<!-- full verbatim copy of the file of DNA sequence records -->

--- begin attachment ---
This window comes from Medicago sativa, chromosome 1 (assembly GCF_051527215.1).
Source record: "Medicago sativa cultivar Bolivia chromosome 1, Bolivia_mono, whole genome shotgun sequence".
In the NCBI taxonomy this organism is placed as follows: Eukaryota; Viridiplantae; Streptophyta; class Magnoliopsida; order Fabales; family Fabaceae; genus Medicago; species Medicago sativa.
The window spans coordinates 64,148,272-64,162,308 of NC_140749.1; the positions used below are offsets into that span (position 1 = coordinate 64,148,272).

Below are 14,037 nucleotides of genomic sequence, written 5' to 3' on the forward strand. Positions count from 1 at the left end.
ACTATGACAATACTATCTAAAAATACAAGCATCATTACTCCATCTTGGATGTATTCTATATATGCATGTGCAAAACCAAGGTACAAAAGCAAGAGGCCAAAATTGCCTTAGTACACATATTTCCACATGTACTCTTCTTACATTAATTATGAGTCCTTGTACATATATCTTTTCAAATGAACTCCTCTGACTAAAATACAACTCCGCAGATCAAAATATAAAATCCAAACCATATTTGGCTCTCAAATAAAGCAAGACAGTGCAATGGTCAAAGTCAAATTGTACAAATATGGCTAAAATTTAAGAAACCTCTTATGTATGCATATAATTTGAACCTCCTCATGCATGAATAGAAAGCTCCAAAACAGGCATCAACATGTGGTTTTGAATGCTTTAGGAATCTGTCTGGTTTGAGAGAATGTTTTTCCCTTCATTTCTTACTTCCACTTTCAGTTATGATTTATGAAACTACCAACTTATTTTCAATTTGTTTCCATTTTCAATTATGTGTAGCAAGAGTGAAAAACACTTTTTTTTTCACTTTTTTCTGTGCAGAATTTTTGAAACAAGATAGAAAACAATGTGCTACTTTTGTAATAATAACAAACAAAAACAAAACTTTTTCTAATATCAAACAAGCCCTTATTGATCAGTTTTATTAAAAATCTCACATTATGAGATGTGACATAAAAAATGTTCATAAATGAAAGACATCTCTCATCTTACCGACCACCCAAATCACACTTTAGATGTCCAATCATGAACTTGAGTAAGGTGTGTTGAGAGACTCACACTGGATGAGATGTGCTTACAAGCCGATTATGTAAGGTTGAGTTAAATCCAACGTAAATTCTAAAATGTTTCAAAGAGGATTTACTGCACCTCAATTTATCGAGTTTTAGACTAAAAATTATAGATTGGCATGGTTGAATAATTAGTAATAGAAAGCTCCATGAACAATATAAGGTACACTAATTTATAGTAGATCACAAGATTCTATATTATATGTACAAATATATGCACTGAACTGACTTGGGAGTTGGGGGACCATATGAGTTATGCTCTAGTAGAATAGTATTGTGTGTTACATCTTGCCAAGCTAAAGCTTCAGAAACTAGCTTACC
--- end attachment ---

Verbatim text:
This window comes from Medicago sativa, chromosome 1 (assembly GCF_051527215.1).
Source record: "Medicago sativa cultivar Bolivia chromosome 1, Bolivia_mono, whole genome shotgun sequence".
In the NCBI taxonomy this organism is placed as follows: Eukaryota; Viridiplantae; Streptophyta; class Magnoliopsida; order Fabales; family Fabaceae; genus Medicago; species Medicago sativa.
The window spans coordinates 64,148,272-64,162,308 of NC_140749.1; the positions used below are offsets into that span (position 1 = coordinate 64,148,272).

Below are 14,037 nucleotides of genomic sequence, written 5' to 3' on the forward strand. Positions count from 1 at the left end.
ACTATGACAATACTATCTAAAAATACAAGCATCATTACTCCATCTTGGATGTATTCTATATATGCATGTGCAAAACCAAGGTACAAAAGCAAGAGGCCAAAATTGCCTTAGTACACATATTTCCACATGTACTCTTCTTACATTAATTATGAGTCCTTGTACATATATCTTTTCAAATGAACTCCTCTGACTAAAATACAACTCCGCAGATCAAAATATAAAATCCAAACCATATTTGGCTCTCAAATAAAGCAAGACAGTGCAATGGTCAAAGTCAAATTGTACAAATATGGCTAAAATTTAAGAAACCTCTTATGTATGCATATAATTTGAACCTCCTCATGCATGAATAGAAAGCTCCAAAACAGGCATCAACATGTGGTTTTGAATGCTTTAGGAATCTGTCTGGTTTGAGAGAATGTTTTTCCCTTCATTTCTTACTTCCACTTTCAGTTATGATTTATGAAACTACCAACTTATTTTCAATTTGTTTCCATTTTCAATTATGTGTAGCAAGAGTGAAAAACACTTTTTTTTTCACTTTTTTCTGTGCAGAATTTTTGAAACAAGATAGAAAACAATGTGCTACTTTTGTAATAATAACAAACAAAAACAAAACTTTTTCTAATATCAAACAAGCCCTTATTGATCAGTTTTATTAAAAATCTCACATTATGAGATGTGACATAAAAAATGTTCATAAATGAAAGACATCTCTCATCTTACCGACCACCCAAATCACACTTTAGATGTCCAATCATGAACTTGAGTAAGGTGTGTTGAGAGACTCACACTGGATGAGATGTGCTTACAAGCCGATTATGTAAGGTTGAGTTAAATCCAACGTAAATTCTAAAATGTTTCAAAGAGGATTTACTGCACCTCAATTTATCGAGTTTTAGACTAAAAATTATAGATTGGCATGGTTGAATAATTAGTAATAGAAAGCTCCATGAACAATATAAGGTACACTAATTTATAGTAGATCACAAGATTCTATATTATATGTACAAATATATGCACTGAACTGACTTGGGAGTTGGGGGACCATATGAGTTATGCTCTAGTAGAATAGTATTGTGTGTTACATCTTGCCAAGCTAAAGCTTCAGAAACTAGCTTACC